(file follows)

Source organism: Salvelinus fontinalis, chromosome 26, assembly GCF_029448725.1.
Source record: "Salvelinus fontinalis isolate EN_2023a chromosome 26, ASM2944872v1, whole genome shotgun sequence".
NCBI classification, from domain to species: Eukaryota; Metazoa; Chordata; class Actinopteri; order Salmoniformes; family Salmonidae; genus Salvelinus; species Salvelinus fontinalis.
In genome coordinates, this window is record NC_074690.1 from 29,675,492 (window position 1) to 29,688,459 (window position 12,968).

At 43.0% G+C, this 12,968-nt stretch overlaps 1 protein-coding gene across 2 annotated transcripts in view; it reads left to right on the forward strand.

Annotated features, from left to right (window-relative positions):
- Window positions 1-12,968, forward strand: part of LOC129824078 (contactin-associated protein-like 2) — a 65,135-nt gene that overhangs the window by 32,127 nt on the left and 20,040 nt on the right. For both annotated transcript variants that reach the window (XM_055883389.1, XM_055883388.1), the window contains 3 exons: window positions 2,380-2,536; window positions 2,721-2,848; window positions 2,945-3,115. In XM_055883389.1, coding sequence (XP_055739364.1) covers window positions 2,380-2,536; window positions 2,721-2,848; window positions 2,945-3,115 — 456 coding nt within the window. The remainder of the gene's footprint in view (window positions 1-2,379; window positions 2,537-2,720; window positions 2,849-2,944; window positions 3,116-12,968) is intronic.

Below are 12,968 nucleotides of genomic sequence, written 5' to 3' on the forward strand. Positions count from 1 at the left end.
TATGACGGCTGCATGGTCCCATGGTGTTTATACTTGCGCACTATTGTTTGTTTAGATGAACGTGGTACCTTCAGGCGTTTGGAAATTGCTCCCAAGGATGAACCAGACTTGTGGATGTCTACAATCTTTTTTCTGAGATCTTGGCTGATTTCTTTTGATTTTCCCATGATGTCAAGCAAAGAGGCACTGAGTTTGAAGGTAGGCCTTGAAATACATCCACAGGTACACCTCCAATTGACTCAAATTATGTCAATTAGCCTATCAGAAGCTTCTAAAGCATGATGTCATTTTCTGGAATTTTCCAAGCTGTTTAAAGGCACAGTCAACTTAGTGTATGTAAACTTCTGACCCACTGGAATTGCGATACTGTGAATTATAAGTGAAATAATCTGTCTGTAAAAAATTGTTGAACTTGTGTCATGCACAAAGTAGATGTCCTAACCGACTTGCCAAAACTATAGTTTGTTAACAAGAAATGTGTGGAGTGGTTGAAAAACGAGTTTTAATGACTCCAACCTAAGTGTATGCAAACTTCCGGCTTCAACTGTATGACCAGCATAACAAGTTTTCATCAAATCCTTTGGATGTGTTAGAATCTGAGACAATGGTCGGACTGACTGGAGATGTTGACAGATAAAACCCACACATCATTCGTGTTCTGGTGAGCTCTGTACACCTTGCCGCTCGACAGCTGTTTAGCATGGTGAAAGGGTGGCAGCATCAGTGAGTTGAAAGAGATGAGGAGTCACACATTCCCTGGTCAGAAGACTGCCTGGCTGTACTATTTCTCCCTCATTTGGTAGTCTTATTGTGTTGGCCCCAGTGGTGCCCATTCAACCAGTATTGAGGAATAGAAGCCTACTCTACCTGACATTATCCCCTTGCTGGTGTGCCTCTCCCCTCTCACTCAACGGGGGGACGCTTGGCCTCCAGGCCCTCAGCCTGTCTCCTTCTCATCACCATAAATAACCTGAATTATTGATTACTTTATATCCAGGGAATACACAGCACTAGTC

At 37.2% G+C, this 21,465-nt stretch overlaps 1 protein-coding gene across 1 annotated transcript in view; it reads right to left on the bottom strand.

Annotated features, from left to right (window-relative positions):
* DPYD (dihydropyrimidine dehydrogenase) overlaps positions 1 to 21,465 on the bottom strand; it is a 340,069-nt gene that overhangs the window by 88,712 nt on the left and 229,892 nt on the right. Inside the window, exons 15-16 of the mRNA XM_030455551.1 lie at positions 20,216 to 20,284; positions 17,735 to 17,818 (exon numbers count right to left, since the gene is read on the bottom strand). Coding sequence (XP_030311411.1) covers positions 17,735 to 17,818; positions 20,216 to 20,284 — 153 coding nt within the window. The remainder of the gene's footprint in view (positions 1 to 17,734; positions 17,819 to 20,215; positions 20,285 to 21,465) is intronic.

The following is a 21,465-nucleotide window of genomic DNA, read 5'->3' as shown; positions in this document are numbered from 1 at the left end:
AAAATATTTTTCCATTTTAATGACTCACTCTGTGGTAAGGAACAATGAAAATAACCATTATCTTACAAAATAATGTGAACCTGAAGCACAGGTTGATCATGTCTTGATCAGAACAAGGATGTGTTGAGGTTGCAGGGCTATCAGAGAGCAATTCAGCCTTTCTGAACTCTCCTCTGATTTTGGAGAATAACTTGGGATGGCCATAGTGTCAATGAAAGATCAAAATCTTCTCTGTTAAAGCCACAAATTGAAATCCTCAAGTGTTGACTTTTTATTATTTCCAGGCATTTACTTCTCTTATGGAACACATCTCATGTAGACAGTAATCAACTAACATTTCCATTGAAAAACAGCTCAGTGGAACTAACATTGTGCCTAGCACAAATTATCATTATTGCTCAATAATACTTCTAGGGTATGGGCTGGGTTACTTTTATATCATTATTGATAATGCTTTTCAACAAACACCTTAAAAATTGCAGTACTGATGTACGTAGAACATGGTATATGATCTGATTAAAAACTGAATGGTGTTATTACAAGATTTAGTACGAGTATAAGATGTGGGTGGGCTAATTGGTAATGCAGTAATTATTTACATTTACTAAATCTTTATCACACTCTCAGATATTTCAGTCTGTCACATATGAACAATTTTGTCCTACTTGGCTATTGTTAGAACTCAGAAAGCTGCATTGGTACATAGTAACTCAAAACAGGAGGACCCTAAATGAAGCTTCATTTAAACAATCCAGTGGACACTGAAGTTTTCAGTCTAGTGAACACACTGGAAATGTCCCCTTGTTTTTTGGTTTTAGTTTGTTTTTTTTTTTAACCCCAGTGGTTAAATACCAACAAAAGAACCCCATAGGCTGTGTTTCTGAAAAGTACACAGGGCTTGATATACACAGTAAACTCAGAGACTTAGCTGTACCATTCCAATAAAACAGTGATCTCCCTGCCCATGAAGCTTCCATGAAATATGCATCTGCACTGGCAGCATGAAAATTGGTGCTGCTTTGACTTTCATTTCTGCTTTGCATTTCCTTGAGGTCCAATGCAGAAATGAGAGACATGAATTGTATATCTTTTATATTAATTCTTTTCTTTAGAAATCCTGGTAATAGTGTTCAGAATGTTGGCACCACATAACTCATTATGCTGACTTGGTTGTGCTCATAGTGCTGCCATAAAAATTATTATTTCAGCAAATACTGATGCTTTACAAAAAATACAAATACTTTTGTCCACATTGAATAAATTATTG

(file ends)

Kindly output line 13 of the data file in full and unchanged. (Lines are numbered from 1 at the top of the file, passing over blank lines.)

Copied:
The following is a 21,465-nucleotide window of genomic DNA, read 5'->3' as shown; positions in this document are numbered from 1 at the left end: